• Rehearse scenes again and again, so that performers can memorize lines on the spot.
  • Divide scenes into shorter sections of closely related dialogue. These "beats" are easier to memorize.
  • Allow performers to internalize the basic content of the dialogue and then improvise the actual words. (But be alert for mismatches when you cover beats from multiple setups.)
  • Letter cue cards with key words to jog the memory, and place them off-camera where performers can see them.
  • Print out difficult speeches in-full on cue cards and allow performers to read from them.

    Cue cards should always be a last resort, or lazy actors will come to expect, and demand, them. However, long speeches by on-camera spokespeople should be set up on prompters.

    Performance

    With non-fiction programs, performers need only project an appropriate attitude, whether cordial but dignified for a corporate speaker, friendly and welcoming in a commercial, or sincere and concerned in a community fund-raising public service announcement.

    One way to obtain the right attitude is by having the performer imagine a particular audience and speak directly to it. Ask the CEO to talk informally to company stockholders; have the storeowner pretend that the camcorder shooting the spot is an actual customer, and so on.

    Fiction programs demand more from their performers; and amateur stars often have troubles with creating characters, expressing emotions and scaling their behavior to fit the screen.

    Even in Hollywood, Jack Nicholson and Woody Allen would never play the same type of character. To help performers out, give them roles as close to their real personalities as possible.

    Then, when directing them, don’t ask them to play emotions. Instead, have them focus on what causes the emotions. Rather than saying, "OK, you’re enraged," suggest, "You’re enraged because they’ve got your daughter hostage. Now think what they might be doing to her.”

    Whenever possible, give actors something to want, to do, to strive for. Instead of explaining, "You’re questioning a subject," say, "You’ll discover where your daughter is if you have to kill that suspect in trying.

    Finally, unless you have very skillful performers, don’t ask them to hold more than one emotion at a time. That is, don’t frame a two-shot in which one player tells the other, "You won the lottery but I lost your ticket." Meryl Streep could respond to those mixed signals but your local Mighty Art Players can’t.

    So separate the sources of the conflicting emotions: TWO SHOT, BILL: "You won the lottery!"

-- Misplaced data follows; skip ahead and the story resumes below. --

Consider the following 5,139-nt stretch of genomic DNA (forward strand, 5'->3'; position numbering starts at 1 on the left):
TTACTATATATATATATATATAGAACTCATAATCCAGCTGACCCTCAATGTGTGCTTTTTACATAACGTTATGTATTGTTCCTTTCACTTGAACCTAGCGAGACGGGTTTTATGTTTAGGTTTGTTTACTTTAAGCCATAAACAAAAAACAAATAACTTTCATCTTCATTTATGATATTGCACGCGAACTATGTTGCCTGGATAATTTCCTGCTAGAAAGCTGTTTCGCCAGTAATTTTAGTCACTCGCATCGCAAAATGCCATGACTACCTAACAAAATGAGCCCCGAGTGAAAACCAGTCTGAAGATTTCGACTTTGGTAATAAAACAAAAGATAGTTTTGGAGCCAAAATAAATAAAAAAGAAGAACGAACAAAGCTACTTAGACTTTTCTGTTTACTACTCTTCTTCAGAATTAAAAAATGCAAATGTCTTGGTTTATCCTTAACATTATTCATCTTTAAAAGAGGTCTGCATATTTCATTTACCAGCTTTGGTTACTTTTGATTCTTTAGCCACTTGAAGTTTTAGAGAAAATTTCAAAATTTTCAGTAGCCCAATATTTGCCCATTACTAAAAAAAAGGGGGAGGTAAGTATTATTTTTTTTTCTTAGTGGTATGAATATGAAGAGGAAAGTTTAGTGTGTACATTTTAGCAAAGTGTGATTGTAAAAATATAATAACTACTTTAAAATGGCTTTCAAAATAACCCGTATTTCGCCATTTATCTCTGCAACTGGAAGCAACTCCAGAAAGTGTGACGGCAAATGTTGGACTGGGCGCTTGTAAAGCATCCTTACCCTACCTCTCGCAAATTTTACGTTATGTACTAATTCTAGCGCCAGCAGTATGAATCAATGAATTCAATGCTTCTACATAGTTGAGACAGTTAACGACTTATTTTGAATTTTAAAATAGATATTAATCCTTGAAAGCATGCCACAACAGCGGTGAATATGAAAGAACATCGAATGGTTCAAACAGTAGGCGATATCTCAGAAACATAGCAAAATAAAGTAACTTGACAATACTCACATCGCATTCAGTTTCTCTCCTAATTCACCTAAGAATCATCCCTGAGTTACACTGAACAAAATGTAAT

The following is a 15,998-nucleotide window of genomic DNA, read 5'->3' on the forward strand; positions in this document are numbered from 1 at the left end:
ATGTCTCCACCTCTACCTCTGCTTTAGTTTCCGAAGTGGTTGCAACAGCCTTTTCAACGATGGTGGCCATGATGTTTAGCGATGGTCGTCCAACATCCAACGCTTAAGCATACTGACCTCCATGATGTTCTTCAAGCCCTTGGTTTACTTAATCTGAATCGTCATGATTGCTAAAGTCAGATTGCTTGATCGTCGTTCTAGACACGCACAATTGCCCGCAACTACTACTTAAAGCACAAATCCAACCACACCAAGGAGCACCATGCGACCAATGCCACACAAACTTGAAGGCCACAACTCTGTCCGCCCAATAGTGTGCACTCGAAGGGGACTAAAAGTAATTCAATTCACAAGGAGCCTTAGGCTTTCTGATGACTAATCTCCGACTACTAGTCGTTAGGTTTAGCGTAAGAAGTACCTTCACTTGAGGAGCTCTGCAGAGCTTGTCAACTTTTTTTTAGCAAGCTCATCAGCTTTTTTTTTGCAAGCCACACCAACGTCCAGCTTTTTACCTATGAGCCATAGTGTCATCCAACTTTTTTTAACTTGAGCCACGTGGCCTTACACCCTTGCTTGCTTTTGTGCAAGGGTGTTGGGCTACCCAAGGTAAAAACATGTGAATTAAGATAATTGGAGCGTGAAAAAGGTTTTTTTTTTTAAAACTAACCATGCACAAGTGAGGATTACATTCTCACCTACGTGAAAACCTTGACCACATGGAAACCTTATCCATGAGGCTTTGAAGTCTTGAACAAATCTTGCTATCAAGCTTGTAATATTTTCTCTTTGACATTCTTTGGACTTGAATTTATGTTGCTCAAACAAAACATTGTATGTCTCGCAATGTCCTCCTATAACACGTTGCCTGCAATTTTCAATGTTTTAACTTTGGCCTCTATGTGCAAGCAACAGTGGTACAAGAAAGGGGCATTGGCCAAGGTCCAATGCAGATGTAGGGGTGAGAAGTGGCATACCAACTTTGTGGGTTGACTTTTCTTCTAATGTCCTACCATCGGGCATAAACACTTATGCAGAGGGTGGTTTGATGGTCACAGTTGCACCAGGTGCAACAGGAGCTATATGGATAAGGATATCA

CU, MABEL: She registers shocked delight at the news.

    CU, BILL: "But I lost your ticket."

    CU, MABEL: Her furious reaction.

    By separating Mabel’s reactions into two shots, you give her time to work into each one.

    The last major problem with amateur actors is scale: some emote for the second balcony while others stand there like boulders. Usually, playing back a scene on a reference monitor will embarrass the hambone into toning it down. With under-actors, a few tricks can turn on-screen stolidity into subtlety.

    First, shoot closer to inexpressive actors. Often, their faces will reveal fleeting emotions that wider shots don’t pick up. Next, allow pauses to pass for thinking and feeling (Clint Eastwood’s made a whole career of this.) This is just one example of a general rule. It’s better to build dramatic scenes and then shoot them; but when that doesn’t work, you can create a good deal of drama or at least enhance it in the editing bay.

    So, roll camera… mark it, and… ACTION!

    [Sidebar: The Wag and Waver]
    Looser framing can help waggers and wavers. Waggers are people who unconsciously punctuate every third word by bobbing or shaking their heads. In tight shots, this annoying habit is emphasized by contrast with the motionless frame around the image. So if performers bobble and jerk, widen from closeup to medium shot, for a much less nervous-looking effect.
    Wavers do the same thing, but with their hands and arms, semaphoring punctuation as they talk. To cope with this, you can go either way: to a close shot that frames off hands and arms completely, or to a waist shot that lets them lash around as they please. But avoid medium closeups that allow hands to flail in and out of the shot at the bottom of the screen. This drives viewers nuts.

  • LEAVE A REPLY

    Please enter your comment!
    Please enter your name here